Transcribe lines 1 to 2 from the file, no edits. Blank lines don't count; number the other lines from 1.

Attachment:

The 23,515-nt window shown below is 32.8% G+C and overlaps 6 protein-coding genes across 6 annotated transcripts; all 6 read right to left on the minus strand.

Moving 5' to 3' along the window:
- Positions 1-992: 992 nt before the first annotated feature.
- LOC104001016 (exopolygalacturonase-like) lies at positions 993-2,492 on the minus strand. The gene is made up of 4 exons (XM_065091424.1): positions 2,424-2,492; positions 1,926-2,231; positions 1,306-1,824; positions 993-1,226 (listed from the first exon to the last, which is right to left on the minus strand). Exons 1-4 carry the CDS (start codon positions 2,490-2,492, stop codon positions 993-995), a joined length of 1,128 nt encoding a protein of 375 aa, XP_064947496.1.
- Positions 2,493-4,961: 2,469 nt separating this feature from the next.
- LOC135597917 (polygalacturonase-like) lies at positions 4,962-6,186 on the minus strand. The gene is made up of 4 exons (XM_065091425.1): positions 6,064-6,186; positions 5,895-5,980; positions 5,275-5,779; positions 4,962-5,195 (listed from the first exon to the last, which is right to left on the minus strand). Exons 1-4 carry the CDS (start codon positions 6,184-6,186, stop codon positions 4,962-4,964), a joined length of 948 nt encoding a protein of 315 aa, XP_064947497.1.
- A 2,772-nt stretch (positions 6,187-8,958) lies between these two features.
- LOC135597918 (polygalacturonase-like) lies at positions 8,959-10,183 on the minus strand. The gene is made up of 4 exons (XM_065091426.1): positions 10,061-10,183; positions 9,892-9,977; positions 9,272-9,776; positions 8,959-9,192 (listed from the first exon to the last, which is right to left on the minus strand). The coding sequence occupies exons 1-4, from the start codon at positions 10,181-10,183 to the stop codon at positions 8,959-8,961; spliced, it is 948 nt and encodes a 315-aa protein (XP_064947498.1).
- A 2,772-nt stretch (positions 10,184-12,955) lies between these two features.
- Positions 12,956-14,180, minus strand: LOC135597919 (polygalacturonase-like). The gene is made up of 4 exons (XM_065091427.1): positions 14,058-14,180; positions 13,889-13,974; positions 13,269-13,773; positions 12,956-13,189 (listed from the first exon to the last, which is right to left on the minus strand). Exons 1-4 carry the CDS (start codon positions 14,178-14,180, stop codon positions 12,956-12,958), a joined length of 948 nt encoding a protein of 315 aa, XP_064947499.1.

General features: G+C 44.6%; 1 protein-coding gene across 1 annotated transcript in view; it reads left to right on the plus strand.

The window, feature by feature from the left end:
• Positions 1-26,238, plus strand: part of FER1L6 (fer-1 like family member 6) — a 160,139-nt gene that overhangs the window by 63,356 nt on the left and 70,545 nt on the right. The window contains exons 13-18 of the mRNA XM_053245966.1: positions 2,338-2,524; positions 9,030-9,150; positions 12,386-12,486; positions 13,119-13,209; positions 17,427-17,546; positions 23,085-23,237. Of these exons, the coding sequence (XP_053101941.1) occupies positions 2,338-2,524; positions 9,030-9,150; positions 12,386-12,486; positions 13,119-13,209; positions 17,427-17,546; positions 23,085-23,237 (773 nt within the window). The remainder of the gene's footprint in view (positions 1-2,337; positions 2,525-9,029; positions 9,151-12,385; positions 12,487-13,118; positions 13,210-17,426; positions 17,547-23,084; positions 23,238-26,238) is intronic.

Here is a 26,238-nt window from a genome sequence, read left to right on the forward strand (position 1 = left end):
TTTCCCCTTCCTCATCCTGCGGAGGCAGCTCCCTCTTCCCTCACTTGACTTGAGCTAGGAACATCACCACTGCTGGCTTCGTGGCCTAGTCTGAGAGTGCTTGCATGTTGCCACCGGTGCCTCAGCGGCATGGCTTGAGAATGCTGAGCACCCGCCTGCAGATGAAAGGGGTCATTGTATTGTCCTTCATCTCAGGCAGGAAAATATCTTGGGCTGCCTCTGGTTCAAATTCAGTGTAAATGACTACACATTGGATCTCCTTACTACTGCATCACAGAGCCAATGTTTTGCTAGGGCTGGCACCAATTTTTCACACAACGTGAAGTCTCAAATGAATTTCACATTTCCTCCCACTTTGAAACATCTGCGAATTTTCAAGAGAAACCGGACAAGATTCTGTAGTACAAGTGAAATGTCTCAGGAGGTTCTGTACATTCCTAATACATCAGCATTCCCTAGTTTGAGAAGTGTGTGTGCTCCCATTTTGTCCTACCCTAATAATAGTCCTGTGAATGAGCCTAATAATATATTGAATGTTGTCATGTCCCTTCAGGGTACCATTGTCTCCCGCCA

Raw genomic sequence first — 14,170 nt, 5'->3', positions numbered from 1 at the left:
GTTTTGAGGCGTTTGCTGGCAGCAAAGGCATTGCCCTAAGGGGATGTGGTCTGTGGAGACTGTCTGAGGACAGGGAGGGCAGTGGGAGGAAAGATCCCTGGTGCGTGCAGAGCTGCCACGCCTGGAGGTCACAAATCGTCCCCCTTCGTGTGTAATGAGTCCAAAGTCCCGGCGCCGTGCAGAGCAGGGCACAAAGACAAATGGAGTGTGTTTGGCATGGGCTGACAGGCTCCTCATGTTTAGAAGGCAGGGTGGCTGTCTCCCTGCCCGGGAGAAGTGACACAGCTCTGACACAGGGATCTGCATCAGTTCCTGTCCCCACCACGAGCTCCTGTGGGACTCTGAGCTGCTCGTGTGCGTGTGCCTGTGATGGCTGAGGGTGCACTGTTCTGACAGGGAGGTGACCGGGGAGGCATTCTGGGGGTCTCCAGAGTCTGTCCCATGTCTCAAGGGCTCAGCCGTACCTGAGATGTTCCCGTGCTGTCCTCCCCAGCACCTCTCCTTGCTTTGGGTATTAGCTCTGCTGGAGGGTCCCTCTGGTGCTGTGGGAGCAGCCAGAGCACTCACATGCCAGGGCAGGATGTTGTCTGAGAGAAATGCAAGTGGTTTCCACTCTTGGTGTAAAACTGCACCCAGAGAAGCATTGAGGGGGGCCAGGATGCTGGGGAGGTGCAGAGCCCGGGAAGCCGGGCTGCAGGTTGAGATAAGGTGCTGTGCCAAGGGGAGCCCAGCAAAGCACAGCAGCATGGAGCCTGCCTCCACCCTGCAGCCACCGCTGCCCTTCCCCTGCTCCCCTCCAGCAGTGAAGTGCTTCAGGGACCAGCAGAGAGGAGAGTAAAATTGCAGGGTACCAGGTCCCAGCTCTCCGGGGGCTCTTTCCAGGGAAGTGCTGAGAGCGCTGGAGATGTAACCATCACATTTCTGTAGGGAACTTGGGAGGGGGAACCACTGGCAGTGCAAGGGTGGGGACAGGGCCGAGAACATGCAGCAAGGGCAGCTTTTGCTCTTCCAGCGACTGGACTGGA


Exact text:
The 23,515-nt window shown below is 32.8% G+C and overlaps 6 protein-coding genes across 6 annotated transcripts; all 6 read right to left on the minus strand.

Moving 5' to 3' along the window: